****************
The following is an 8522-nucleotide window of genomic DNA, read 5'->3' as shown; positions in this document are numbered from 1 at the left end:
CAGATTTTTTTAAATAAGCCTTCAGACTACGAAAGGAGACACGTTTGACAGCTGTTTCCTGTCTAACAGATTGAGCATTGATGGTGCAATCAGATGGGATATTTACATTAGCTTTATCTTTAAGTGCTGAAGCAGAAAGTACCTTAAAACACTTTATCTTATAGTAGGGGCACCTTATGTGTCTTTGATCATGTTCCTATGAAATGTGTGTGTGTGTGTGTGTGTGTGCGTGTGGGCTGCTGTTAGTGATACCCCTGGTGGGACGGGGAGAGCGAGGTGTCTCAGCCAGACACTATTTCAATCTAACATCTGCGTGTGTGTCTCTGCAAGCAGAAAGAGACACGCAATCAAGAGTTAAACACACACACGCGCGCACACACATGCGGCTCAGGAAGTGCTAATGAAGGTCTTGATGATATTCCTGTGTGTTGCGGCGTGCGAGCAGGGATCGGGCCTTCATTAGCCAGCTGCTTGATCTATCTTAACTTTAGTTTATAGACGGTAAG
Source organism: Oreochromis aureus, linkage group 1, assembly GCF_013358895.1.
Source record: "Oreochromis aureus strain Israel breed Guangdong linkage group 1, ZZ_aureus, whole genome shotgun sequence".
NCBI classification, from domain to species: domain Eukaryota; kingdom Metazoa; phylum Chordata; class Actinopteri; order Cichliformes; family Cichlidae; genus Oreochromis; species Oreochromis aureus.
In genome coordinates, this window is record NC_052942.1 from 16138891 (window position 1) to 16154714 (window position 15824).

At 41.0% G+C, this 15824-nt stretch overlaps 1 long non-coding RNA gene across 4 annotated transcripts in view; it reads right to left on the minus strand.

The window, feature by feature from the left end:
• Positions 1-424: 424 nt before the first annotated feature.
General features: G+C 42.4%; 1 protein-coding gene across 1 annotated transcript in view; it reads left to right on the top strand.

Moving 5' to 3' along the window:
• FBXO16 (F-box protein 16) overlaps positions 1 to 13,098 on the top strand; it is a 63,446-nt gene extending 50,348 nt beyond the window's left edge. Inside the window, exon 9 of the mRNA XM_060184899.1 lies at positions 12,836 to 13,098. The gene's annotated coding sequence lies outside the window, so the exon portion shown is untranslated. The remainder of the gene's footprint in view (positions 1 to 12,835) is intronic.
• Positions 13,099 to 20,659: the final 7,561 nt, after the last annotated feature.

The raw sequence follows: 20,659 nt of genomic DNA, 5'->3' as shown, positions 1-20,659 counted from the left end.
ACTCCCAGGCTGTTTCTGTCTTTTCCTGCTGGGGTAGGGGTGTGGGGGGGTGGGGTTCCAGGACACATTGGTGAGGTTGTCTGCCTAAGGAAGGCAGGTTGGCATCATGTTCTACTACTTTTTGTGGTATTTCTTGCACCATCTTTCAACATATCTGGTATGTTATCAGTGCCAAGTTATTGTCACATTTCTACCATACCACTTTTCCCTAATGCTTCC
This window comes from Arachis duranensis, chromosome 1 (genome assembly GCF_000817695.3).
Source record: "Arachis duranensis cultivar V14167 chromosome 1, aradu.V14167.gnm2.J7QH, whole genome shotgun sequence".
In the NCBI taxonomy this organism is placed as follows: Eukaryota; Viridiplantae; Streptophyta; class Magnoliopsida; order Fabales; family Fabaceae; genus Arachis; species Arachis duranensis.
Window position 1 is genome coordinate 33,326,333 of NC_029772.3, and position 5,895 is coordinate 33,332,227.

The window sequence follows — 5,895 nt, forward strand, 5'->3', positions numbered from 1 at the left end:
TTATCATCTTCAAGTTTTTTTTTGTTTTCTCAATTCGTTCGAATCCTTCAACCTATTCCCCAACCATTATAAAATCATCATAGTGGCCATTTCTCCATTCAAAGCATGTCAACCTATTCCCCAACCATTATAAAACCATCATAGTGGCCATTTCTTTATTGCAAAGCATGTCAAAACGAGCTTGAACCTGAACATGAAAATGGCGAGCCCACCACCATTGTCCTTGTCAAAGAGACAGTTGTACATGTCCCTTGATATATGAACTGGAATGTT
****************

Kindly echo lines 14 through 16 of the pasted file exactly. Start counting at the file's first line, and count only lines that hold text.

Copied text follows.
The raw sequence follows: 20,659 nt of genomic DNA, 5'->3' as shown, positions 1-20,659 counted from the left end.
ACTCCCAGGCTGTTTCTGTCTTTTCCTGCTGGGGTAGGGGTGTGGGGGGGTGGGGTTCCAGGACACATTGGTGAGGTTGTCTGCCTAAGGAAGGCAGGTTGGCATCATGTTCTACTACTTTTTGTGGTATTTCTTGCACCATCTTTCAACATATCTGGTATGTTATCAGTGCCAAGTTATTGTCACATTTCTACCATACCACTTTTCCCTAATGCTTCC
This window comes from Arachis duranensis, chromosome 1 (genome assembly GCF_000817695.3).